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A walk with the ghosts of Chile's September 11

  • 14 September 2016


The cemetery was like a dreamscape. I wasn't sure that I was in the right place except that I had followed the cementerio signs from the subway and was standing at the gates.

Inside was another, smaller, world. I was reminded of the China Mieville novel where the two cities coexist within each other. Through the gate I could see a miniature Santiago de Chile, complete with elaborate mansions, low rise buildings, wide avenues, back lanes, and throngs of people moving among the concrete, overgrown gardens, and dust.

I walked in warily. Cemeteries are sensitive places the world over. A few years ago, I stood near Bobby Sand's grave in Belfast nervously watching a police car pass by me slowly. These places are filled with emotion, shared memories, and conflicting versions of the past.

I knew that it was not going to be easy to find the grave I was looking for that afternoon. The sun sat high above the nearby mountains as I finished the last of my water. It was 2pm and I hadn't eaten since breakfast. Perhaps this was foolish, I thought, as I looked around hopefully for some kind of a sign. There wasn't one.

I don't speak Spanish but I knew that I had to try to ask someone. It wasn't an appealing idea. I felt like an intruder. The crowds of people roaming among the endless streets here were the bereaved. They were here to visit their loved ones, not help me tick a box on my tourist adventure.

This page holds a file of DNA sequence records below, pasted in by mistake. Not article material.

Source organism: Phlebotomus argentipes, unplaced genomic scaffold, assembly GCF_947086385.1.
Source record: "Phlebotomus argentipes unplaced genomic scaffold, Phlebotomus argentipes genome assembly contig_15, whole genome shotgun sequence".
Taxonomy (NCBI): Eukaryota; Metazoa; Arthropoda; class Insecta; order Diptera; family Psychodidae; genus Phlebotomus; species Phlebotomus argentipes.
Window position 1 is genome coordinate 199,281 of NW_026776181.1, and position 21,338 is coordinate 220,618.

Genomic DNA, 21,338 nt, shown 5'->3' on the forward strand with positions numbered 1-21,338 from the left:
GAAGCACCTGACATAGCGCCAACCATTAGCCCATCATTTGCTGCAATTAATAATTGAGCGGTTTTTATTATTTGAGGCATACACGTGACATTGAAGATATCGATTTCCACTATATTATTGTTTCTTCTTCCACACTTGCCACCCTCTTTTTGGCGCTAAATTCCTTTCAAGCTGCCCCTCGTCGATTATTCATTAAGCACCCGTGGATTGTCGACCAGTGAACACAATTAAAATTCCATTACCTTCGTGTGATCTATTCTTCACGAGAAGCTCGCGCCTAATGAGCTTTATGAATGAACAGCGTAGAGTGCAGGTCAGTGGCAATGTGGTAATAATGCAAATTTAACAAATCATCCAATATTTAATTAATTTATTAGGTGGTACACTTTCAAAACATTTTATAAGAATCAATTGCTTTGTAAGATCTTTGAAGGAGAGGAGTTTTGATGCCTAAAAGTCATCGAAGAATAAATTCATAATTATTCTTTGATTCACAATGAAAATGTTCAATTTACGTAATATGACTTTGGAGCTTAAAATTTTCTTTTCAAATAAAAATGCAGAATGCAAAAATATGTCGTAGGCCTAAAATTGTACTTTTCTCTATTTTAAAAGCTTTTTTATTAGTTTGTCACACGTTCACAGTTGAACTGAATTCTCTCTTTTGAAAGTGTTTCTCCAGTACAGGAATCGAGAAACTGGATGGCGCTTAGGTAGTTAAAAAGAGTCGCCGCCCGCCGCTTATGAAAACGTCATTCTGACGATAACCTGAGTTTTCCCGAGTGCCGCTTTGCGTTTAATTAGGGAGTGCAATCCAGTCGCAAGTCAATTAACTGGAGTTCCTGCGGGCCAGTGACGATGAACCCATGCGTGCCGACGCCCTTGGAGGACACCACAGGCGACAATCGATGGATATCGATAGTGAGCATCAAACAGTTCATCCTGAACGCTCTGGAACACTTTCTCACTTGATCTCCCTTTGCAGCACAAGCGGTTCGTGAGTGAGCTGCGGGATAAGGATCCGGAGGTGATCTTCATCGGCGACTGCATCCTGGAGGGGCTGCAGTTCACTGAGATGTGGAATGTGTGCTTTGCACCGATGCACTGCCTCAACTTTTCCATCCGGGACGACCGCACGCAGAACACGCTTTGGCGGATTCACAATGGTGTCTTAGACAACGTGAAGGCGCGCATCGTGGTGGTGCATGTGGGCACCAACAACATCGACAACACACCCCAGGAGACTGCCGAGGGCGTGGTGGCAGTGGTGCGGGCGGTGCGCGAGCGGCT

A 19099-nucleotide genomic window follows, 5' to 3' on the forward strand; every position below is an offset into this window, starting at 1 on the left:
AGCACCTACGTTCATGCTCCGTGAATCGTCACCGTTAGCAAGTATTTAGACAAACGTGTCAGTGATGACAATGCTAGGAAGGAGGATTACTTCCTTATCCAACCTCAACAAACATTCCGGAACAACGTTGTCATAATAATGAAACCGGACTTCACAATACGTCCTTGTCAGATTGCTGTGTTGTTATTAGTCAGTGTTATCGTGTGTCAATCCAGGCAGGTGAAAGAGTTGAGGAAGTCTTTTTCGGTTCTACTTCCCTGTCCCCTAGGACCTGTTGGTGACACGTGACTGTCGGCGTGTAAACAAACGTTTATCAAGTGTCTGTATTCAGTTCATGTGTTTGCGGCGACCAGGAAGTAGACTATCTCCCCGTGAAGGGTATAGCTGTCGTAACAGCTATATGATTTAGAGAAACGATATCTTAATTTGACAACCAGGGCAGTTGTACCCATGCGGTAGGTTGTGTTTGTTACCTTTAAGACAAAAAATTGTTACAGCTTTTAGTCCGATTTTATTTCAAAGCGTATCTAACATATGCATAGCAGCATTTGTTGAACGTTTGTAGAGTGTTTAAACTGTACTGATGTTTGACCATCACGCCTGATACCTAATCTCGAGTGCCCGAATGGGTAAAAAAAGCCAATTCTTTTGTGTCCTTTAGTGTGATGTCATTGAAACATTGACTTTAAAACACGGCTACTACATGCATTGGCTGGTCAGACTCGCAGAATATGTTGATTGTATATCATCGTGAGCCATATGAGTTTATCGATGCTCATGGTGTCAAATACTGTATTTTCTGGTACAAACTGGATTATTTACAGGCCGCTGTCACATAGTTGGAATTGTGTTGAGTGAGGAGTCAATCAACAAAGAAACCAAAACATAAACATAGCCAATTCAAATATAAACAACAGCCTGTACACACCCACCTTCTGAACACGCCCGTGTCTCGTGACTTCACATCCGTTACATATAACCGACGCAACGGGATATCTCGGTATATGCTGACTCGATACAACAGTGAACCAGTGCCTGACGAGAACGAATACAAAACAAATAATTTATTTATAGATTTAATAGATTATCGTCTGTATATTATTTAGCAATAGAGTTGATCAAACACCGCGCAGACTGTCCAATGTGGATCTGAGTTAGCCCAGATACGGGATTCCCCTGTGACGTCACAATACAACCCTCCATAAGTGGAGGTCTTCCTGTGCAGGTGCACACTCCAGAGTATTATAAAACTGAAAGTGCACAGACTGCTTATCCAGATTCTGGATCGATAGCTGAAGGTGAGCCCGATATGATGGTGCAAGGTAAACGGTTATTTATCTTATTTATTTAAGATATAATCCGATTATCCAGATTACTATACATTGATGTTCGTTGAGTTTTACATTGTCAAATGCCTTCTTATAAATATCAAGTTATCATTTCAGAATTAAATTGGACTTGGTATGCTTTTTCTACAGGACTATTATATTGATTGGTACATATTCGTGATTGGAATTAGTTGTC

However, I had little choice. It had been over an hour. I wasn't sure that I could even find my way back to the entrance. I stopped a friendly looking middle aged man.

'Victor Jara,' I said. 'Donde?'

He smiled and said a lot of things in Spanish while gesturing in a particular direction. I thanked him and headed the way he had pointed. It was hopeless. I took out my phone and typed 'jara grave santiago' into Google.


"I suddenly felt ridiculous. It was like writing down the name of a concentration camp and waving it around in a German city."


I didn't find a map but there was a reference to his grave in an article about the Pinochet era. It mentioned the proximity to the notorious Patio 29, where the general's victims had been dumped into unmarked plots. I shivered at the thought of one more staging ground for the regime's